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Publication numberUS4074163 A
Publication typeGrant
Application numberUS 05/653,432
Publication dateFeb 14, 1978
Filing dateJan 29, 1976
Priority dateMar 19, 1975
Also published asCA1055098A1, DE2609380A1
Publication number05653432, 653432, US 4074163 A, US 4074163A, US-A-4074163, US4074163 A, US4074163A
InventorsBart VAN DER Leeuw
Original AssigneeU.S. Philips Corporation
Export CitationBiBTeX, EndNote, RefMan
External Links: USPTO, USPTO Assignment, Espacenet
Discharge lamp with heat shield
US 4074163 A
Abstract
The invention relates to a gas-and/or vapor discharge lamp which is provided with a discharge tube and with a heat shield.
The heat shield is connected to a bimetal element of the lamp such that, when the temperature of the discharge tube is raised (or lowered) the heat shield is further removed from (or moved towards) the discharge tube. Accordingly the lamp reaches its operating condition rapidly after starting and in the operating condition fluctuations in the temperature are very small.
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Claims(3)
What is claimed is:
1. A discharge lamp which comprises an elongated discharge tube, first and second electrodes disposed at opposite ends of said discharge tube, a heat shield, and means carrying said heat shield in electrical insulated relation with respect to said first and second electrodes; said means for carrying including a bimetallic element which positions said heat shield in either a first position in proximate relation to said discharge tube substantially at the coldest spot of said tube or a second position in further spaced relation with respect to said discharge tube, said heat shield being normally in said first position following a period in which said lamp is in a steady state off condition and normally in said second position after steady state operation of said lamp.
2. A high-pressure metal vapour discharge lamp as claimed in claim 1 wherein the end of the discharge tube is of a cylindrical shape and that the heat shield is an elongated arcuate member.
3. A high-pressure metal vapour discharge lamp as claimed in claim 2 wherein there are two bimetal elements which extend substantially entirely around said discharge tube in said first position.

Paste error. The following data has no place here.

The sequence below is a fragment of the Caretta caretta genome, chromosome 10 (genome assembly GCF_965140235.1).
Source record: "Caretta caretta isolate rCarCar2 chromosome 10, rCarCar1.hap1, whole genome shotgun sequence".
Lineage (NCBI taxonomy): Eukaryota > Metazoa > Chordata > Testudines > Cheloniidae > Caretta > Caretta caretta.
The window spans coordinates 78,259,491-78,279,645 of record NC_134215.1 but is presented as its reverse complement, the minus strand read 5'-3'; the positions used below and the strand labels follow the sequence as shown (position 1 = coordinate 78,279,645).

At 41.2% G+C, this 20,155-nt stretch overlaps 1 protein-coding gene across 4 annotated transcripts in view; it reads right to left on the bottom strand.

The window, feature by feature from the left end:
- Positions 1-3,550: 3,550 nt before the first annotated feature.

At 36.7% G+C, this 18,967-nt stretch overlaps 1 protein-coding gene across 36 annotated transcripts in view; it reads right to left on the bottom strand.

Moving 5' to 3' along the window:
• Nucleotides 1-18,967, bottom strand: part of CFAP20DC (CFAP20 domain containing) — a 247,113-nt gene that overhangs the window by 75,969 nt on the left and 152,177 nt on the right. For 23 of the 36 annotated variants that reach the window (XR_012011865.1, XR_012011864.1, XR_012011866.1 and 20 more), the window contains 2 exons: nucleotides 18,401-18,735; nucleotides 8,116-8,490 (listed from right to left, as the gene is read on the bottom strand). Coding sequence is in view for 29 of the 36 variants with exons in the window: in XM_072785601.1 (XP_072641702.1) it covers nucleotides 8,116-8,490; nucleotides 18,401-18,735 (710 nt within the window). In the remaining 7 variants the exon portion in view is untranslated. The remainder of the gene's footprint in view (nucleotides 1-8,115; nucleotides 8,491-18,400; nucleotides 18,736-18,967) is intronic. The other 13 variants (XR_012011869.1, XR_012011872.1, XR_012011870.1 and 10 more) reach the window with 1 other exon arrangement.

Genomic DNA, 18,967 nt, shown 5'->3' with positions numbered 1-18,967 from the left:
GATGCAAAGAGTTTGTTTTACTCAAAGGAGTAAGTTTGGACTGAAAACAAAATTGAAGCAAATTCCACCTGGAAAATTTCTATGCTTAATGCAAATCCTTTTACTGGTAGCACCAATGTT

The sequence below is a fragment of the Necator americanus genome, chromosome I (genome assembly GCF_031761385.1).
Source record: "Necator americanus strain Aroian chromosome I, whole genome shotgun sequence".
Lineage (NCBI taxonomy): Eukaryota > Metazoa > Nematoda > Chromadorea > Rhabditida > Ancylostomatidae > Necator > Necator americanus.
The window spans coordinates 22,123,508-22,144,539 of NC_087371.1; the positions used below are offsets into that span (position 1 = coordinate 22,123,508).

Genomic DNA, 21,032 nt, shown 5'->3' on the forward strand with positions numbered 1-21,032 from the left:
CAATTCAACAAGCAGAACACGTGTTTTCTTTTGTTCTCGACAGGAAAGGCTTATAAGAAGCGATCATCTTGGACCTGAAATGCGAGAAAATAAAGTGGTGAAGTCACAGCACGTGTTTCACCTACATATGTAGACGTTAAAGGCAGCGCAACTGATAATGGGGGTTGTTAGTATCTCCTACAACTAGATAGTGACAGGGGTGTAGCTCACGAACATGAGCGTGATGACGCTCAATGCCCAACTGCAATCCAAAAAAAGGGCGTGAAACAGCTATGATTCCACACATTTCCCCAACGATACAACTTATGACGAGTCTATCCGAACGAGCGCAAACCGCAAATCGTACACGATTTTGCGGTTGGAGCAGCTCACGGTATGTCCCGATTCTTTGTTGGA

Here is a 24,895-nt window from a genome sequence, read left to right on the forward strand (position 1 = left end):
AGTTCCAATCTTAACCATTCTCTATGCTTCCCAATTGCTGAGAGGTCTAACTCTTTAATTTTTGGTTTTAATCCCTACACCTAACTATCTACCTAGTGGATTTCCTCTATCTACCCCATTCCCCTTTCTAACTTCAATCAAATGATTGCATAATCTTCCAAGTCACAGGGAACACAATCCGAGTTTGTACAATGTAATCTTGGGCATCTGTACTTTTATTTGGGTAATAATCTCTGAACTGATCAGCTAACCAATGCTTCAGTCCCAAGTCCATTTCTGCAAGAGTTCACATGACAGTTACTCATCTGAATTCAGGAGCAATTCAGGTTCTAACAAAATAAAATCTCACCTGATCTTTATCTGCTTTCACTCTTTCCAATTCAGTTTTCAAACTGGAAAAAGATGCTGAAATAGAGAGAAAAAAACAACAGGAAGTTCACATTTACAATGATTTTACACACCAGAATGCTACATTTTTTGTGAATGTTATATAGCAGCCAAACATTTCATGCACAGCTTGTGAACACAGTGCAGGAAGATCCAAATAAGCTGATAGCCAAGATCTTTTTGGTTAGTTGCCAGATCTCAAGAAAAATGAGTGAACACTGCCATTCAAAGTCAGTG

Description

The invention relates to a gas- and/or vapour discharge lamp provided with a discharge tube and with an element which exclusively functions as a heat shield, which element is situated, in the non-started cold state of the lamp, near an external part of the discharge tube.

A known discharge lamp of said type is, for example, described in Dutch Patent Application No. 7,106,348.

A drawback of this known lamp is that after manufacture the heat shield cannot be displaced any more, so that the heat insulation of the discharge tube cannot be increased any more.

The object of the invention is to enable a suitable variation of the heat insulation of the discharge tube by means of a heat shield in a discharge tube of the aforementioned type. Such a variation in heat insulation is sometimes desired because a higher heat insulation is as a rule desired in the cold state than in the hot state of the lamp.

A gas- and/or vapour discharge lamp according to the invention provided with a discharge tube and with an element which exclusively functions as a heat shield, which element is situated, in the non-started cold state of the lamp, near an external part of the discharge tube, is characterized in that the heat shield is movable and mechanically coupled to a bimetal element of the lamp in such a way that when the temperature of the bimetal element varies, the position of the heat shield with respect to the discharge tube changes.

An advantage of a lamp according to the invention is that by varying the position of the heat shield the heat insulation of part of the discharge tube can also be varied.

It might be conceivable that a bimetal element is controlled through a separate heat source, for example an incandescent lamp filament of the lamp. In that case it might, for example, be possible to dim the light radiation of the discharge tube to a certain degree by means of the bimetal element.

In a preferred embodiment of a gas- and/or vapour discharge lamp according to the invention the bimetal element is arranged in such a way that, when its temperature is increased the heat shield occupies a position in which the heat insulation of the discharge tube is smaller.

An advantage of this preferred embodiment is that it is now possible to exercise a regulating influence on the temperature of parts of the discharge tube by thermal contact with the discharge tube. If the discharge tube gets slightly too cold -- for example due to a decrease in the supply voltage -- the heat insulation of the discharge tube will be increased by the action of the bimetal element and thus by the action of the heat shield. As a result the action of cooling the discharge tube will be opposed. When the lamp is in the operating mode the discharge tube will then be kept in operating conditions which are less far removed from one another.